Killing me softly with their kindness, killing me softly

Friday morning we were on our bus at 7:50AM for the 3-hour ride to Shanghai.  It was, as advertised, approx. 3 hours to get there.  The extra time past the 3 hours was spent fighting traffic in Shanghai.  Cars, cars, everywhere there’s cars.  It’s incredible.  To think that just 10 years ago this was a bicycle-riding nation.  Now they’re car crazy.  I think if you own a car and use it in Shanghai that you’re crazy.  The subway has 12 different lines so getting anywhere has to be quicker by subway.  Even standing on a jam-packed subway has to be better.

Our driver had some sort of mental deficiency.  This was confirmed this afternoon, as he was our driver on the return trip.  He is having some sort of illicit love affair with his horn.  He honks at everything.  I had such a headache.  I was in the front seat and I could see out the front window and I couldn’t figure out what he was honking at.  If a car was in the next lane, he’d honk as if it was in his way.  If a car were in front of him, he’d honk.  If the road were clear he would honk (just to stay in practice I’m sure).  What an idiot.

We took a taxi to my brother-in-law’s place and Shujie’s mother was outside waiting for us.  I went across the road and gave her a big hug and she hugs back.  I think she loves my hugs.  I’m sure I’m the only one besides her husband who has ever hugged her.  Chinese people aren’t known for the natural displays of affection.  After Shujie paid the taxi driver she gave her mother a sort of hug.  Different cultures but who can explain it, who can ever try?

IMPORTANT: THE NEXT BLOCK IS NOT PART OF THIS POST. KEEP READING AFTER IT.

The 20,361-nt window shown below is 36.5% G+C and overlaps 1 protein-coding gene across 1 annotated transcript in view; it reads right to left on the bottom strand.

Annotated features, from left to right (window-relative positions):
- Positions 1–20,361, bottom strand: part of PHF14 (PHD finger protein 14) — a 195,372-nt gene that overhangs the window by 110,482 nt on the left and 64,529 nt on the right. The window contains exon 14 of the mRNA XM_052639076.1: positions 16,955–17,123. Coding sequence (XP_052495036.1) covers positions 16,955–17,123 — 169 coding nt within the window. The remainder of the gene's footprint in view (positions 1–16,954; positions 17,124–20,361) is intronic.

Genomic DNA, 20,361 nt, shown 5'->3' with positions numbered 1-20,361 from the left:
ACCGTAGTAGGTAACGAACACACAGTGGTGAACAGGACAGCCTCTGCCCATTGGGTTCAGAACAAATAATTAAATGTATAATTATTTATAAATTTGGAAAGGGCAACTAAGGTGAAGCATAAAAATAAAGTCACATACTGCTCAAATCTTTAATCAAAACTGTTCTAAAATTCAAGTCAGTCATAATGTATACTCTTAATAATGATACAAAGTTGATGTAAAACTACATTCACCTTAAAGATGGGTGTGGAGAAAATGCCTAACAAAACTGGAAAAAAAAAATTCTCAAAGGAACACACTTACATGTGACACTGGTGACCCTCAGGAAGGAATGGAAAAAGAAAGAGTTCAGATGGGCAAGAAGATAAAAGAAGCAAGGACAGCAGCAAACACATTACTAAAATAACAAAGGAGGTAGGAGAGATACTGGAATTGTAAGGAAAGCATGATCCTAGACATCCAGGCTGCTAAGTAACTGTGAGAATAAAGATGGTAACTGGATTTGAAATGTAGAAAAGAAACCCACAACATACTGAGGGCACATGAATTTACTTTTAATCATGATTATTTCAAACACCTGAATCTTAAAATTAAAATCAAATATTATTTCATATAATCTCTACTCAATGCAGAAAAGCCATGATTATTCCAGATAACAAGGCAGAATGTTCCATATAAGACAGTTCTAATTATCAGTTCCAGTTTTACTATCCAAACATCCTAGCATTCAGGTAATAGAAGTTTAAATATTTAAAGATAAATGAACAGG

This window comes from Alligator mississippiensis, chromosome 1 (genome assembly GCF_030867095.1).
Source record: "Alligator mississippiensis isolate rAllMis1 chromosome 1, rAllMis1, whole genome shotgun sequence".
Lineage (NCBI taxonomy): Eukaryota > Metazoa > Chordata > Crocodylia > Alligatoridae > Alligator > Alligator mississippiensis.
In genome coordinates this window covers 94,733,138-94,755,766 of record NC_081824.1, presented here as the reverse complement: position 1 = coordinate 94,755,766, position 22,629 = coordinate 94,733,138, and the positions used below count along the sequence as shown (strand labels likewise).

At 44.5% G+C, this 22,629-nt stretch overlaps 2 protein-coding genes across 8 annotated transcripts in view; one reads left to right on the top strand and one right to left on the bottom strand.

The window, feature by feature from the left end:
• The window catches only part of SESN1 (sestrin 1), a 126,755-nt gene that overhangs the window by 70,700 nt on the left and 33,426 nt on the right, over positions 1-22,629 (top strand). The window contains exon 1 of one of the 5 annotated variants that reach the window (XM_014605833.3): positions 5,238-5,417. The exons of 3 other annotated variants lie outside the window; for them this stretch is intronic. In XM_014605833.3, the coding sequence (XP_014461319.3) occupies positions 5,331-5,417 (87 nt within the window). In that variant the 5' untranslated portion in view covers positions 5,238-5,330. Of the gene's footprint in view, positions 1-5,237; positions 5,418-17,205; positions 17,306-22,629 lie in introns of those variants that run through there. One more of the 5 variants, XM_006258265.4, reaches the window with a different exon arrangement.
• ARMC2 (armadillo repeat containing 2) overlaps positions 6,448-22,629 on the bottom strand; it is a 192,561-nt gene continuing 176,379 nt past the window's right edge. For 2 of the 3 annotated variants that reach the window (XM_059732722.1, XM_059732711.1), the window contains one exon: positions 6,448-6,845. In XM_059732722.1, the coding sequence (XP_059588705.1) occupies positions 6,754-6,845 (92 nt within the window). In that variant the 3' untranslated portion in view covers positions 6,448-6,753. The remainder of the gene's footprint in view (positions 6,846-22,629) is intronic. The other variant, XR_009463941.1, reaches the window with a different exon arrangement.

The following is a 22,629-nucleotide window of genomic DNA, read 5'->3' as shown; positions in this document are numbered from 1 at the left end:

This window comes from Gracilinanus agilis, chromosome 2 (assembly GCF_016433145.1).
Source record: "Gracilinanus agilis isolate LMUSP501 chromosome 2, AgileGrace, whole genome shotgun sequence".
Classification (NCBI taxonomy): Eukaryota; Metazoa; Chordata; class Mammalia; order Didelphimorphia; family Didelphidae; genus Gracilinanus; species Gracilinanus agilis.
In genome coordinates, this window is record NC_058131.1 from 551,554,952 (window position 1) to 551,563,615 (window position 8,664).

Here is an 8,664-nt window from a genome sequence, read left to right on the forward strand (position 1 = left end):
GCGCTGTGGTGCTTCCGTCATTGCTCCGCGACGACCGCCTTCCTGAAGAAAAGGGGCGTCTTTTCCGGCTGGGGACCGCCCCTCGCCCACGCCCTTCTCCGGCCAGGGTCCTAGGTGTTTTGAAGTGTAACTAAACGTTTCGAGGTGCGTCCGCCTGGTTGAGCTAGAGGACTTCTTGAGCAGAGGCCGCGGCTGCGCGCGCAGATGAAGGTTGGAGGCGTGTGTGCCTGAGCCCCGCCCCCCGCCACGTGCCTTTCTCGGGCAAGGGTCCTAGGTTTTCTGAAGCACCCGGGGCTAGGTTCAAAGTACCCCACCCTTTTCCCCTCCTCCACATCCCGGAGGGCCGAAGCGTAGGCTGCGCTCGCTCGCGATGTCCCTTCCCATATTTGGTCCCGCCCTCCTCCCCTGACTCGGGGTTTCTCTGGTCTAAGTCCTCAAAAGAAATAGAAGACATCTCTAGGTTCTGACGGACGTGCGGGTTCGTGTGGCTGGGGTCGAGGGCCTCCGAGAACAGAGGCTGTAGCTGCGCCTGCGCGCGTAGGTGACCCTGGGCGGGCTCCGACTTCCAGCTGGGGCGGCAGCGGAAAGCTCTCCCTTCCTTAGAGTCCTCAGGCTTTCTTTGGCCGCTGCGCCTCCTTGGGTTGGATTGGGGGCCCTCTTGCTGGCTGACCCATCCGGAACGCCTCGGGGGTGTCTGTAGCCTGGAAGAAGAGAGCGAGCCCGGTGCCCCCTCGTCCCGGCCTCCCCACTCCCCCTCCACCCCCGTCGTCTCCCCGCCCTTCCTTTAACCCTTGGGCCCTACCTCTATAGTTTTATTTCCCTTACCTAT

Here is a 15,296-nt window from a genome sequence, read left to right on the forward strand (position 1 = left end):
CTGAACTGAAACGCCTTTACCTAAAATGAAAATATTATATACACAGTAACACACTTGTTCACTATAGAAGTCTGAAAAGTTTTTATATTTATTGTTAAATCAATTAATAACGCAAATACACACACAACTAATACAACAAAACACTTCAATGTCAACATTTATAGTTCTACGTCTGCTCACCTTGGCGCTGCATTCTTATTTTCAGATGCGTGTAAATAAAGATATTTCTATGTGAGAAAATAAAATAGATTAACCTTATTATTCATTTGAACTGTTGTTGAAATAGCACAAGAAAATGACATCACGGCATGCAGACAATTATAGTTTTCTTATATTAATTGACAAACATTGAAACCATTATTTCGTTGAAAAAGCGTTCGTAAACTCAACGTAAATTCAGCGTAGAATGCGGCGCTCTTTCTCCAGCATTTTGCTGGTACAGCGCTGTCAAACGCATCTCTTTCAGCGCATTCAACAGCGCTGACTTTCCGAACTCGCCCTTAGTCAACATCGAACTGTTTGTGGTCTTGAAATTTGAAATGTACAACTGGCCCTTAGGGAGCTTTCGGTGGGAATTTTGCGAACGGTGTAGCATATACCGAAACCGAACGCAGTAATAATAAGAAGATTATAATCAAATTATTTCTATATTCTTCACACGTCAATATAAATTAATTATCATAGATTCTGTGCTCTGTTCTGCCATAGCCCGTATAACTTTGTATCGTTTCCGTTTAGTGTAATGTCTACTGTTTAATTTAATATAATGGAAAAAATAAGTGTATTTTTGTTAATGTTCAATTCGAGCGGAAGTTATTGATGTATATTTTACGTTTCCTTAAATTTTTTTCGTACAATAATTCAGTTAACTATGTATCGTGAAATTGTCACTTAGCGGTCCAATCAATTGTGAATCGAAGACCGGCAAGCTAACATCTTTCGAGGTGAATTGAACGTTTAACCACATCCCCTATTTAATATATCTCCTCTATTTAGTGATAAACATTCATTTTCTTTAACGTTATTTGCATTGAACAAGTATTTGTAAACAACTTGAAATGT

Here’s the old bat.  Actually I think she’s a very sweet and kind woman.

Her brother and sister-in-law were home and her nephew was still at school.  It was nice to see everyone as they’re all wonderful people and it was great to see Shujie with her family.  Her sister-in-law is such a soft-spoken woman.  She is very un-Chinese in this way.  She doesn’t talk quickly and her voice doesn’t assault your eardrums.  I think most Chinese are loud.  I guess when you’re competing with 1.3 billion people you have to be loud.  Shujie is the loudest in her family but you’d never know it from the “Canadian” Shujie.  It is an adjustment and it does get on my nerves at times.  She loves to argue with taxi drivers, vendors, waitresses, everyone.  Everything is a tough negotiation.  I’m digging my nails (which are too short) into her leg when she carries on and she tells me that she doesn’t want anyone trying to cheat her.  The rest of her family is quiet so she’s the one that doesn’t really go together.  But, she is softer with her family.